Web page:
Prison Radio
Mumia Abu-Jamal

As the ruinous war continues to rage in Gaza, Black and Palestinian scholars continue to tell the untold stories of these oppressed peoples. One such scholar is Greg Thomas, the founder and editor of the journal Proud Flesh and author of several books on Black, gender and post-colonial studies.

In a remarkable recent article posted online, Thomas scripted an eye-opening account of Black revolutionaries and their connections to Palestine. In an article entitled “Comrade George, Gaza, and the Black community,” dated March 27, 2024, Professor Thomas recounts the life and present struggles of
George L. Jackson, who had the unique distinction of being named Field Marshall of the Central Committee of the Black Panther Party from prison. George Jackson was assassinated in California by prison guards on August 21, 1971 at San Quentin State Prison ostensibly because he was trying to escape.

In posters both online and in the Gazan streets, the smiling visage of George gazes out from a front page resembling the layout of the Black Panther Newspaper backed by a red, blazing field that looks like fire. Next to his face, a fist is raised with a tiny tattooed flag of Palestine on the skin beneath the wrist.

Thomas’s article is accompanied by a splash of color photos of beautiful Black boys and girls, most smiling, and a brilliant sun. But there is bitterness amidst the beauty, for these children are sitting atop the shattered ruins and remnants of their homes. Why shattered? Because their homes were bombed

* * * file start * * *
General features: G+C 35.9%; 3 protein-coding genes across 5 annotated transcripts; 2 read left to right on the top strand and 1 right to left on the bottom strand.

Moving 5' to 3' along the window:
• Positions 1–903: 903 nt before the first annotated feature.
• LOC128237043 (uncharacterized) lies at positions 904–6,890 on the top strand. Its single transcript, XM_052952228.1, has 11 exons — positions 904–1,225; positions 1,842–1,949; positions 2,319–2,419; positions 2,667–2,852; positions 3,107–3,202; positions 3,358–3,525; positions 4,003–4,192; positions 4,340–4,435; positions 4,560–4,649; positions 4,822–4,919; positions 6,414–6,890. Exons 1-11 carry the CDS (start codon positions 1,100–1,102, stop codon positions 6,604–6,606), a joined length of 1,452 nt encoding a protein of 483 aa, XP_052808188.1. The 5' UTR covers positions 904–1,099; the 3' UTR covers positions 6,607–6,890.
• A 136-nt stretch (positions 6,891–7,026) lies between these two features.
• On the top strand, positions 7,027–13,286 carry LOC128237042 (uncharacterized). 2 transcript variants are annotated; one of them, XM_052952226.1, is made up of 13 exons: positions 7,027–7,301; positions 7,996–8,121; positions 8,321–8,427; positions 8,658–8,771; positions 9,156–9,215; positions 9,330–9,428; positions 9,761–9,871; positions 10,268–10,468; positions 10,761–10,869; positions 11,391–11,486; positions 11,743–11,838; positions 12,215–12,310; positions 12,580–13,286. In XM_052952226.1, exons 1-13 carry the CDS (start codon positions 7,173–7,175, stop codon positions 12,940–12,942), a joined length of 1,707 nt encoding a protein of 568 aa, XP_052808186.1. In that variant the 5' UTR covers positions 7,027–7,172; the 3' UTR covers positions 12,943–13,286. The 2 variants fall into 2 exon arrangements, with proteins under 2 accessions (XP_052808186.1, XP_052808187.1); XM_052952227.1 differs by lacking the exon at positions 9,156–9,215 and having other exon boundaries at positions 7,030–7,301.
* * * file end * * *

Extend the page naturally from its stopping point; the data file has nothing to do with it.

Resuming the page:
by Israeli pilots in August of 2022, just days before Thomas was due to present his exhibition at the YMCA of Gaza. A week later, his exhibition supported by his Palestinian collaborators went on as scheduled, and it was a smashing success. Palestinian scholars, artists, journalists, and scribes filled the seats, fascinated at the stories of Black revolutionary George Jackson.

This exhibition was shown in Gaza, in the West Bank and in the old city, Jerusalem, and its hosting space was the African Community Hall, which turned on Thomas to his study of the Afro-Palestinian community there. From whence comes this community? From all parts of Muslim Africa. Palestinians, historians say, may have fought in the Mamluc wars when slave armies rebelled against the Ottoman Empire during the late 1700s and early 1800s.

Those photos of African Palestinian children could have been taken in Baltimore, in Harlem, or in Oakland. Former Black Panther leader Huey P. Newton visited Syria, Lebanon, and the West Bank in 1980. In 2016, the Party’s former Minister of Culture, Emory Douglas, joined a 19 member delegation to Palestine to show solidarity with Palestinian people and their struggle for national liberation. Douglas also collaborated with Palestinian artists to create new works of art of resistance.

The exposition in Gaza, by the way, curated by Professor Thomas, was entitled “George Jackson in the Sun of Palestine.”

With love, not fear, this is Mumia Abu-Jamal.
April 22, 2024.
Commentary recorded by Prison Radio